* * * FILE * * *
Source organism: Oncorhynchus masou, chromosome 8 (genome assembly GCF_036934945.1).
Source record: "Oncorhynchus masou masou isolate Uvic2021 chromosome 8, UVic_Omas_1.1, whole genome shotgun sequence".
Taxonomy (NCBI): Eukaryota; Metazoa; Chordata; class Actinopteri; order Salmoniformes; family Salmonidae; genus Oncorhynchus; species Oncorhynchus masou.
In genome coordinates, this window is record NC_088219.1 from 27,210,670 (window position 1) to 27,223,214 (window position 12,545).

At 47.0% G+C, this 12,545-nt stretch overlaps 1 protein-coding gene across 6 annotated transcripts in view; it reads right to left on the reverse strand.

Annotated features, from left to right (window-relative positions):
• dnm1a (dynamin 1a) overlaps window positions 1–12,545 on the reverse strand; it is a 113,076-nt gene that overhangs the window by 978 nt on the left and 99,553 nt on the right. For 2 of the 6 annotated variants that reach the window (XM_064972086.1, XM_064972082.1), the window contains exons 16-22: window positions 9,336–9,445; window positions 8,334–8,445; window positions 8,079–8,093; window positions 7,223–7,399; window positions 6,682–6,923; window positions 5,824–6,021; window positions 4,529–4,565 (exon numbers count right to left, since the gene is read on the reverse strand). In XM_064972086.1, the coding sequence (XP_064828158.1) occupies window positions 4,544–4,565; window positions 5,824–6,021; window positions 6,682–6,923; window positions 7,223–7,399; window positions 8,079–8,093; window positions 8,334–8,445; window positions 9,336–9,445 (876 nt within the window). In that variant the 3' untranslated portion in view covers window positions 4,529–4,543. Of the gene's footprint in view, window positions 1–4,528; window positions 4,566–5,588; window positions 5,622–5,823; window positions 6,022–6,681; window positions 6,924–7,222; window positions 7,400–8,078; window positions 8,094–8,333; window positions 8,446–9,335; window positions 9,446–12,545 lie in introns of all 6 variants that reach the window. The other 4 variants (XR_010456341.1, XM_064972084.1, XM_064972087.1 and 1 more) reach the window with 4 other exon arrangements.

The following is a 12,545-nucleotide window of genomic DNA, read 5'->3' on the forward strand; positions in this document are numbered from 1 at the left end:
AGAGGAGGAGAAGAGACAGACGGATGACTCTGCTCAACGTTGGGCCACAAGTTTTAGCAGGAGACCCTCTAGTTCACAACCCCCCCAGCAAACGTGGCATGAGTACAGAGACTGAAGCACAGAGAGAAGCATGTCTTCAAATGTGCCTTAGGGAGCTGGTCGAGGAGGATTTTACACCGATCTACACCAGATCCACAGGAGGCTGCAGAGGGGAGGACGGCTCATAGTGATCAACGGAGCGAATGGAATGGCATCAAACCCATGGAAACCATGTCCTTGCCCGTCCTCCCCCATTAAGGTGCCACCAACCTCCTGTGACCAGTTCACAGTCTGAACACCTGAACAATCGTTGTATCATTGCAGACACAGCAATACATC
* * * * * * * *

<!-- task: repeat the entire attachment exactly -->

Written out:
Source organism: Oncorhynchus masou, chromosome 8 (genome assembly GCF_036934945.1).
Source record: "Oncorhynchus masou masou isolate Uvic2021 chromosome 8, UVic_Omas_1.1, whole genome shotgun sequence".
Taxonomy (NCBI): Eukaryota; Metazoa; Chordata; class Actinopteri; order Salmoniformes; family Salmonidae; genus Oncorhynchus; species Oncorhynchus masou.
In genome coordinates, this window is record NC_088219.1 from 27,210,670 (window position 1) to 27,223,214 (window position 12,545).

At 47.0% G+C, this 12,545-nt stretch overlaps 1 protein-coding gene across 6 annotated transcripts in view; it reads right to left on the reverse strand.

Annotated features, from left to right (window-relative positions):
• dnm1a (dynamin 1a) overlaps window positions 1–12,545 on the reverse strand; it is a 113,076-nt gene that overhangs the window by 978 nt on the left and 99,553 nt on the right. For 2 of the 6 annotated variants that reach the window (XM_064972086.1, XM_064972082.1), the window contains exons 16-22: window positions 9,336–9,445; window positions 8,334–8,445; window positions 8,079–8,093; window positions 7,223–7,399; window positions 6,682–6,923; window positions 5,824–6,021; window positions 4,529–4,565 (exon numbers count right to left, since the gene is read on the reverse strand). In XM_064972086.1, the coding sequence (XP_064828158.1) occupies window positions 4,544–4,565; window positions 5,824–6,021; window positions 6,682–6,923; window positions 7,223–7,399; window positions 8,079–8,093; window positions 8,334–8,445; window positions 9,336–9,445 (876 nt within the window). In that variant the 3' untranslated portion in view covers window positions 4,529–4,543. Of the gene's footprint in view, window positions 1–4,528; window positions 4,566–5,588; window positions 5,622–5,823; window positions 6,022–6,681; window positions 6,924–7,222; window positions 7,400–8,078; window positions 8,094–8,333; window positions 8,446–9,335; window positions 9,446–12,545 lie in introns of all 6 variants that reach the window. The other 4 variants (XR_010456341.1, XM_064972084.1, XM_064972087.1 and 1 more) reach the window with 4 other exon arrangements.

The following is a 12,545-nucleotide window of genomic DNA, read 5'->3' on the forward strand; positions in this document are numbered from 1 at the left end:
AGAGGAGGAGAAGAGACAGACGGATGACTCTGCTCAACGTTGGGCCACAAGTTTTAGCAGGAGACCCTCTAGTTCACAACCCCCCCAGCAAACGTGGCATGAGTACAGAGACTGAAGCACAGAGAGAAGCATGTCTTCAAATGTGCCTTAGGGAGCTGGTCGAGGAGGATTTTACACCGATCTACACCAGATCCACAGGAGGCTGCAGAGGGGAGGACGGCTCATAGTGATCAACGGAGCGAATGGAATGGCATCAAACCCATGGAAACCATGTCCTTGCCCGTCCTCCCCCATTAAGGTGCCACCAACCTCCTGTGACCAGTTCACAGTCTGAACACCTGAACAATCGTTGTATCATTGCAGACACAGCAATACATC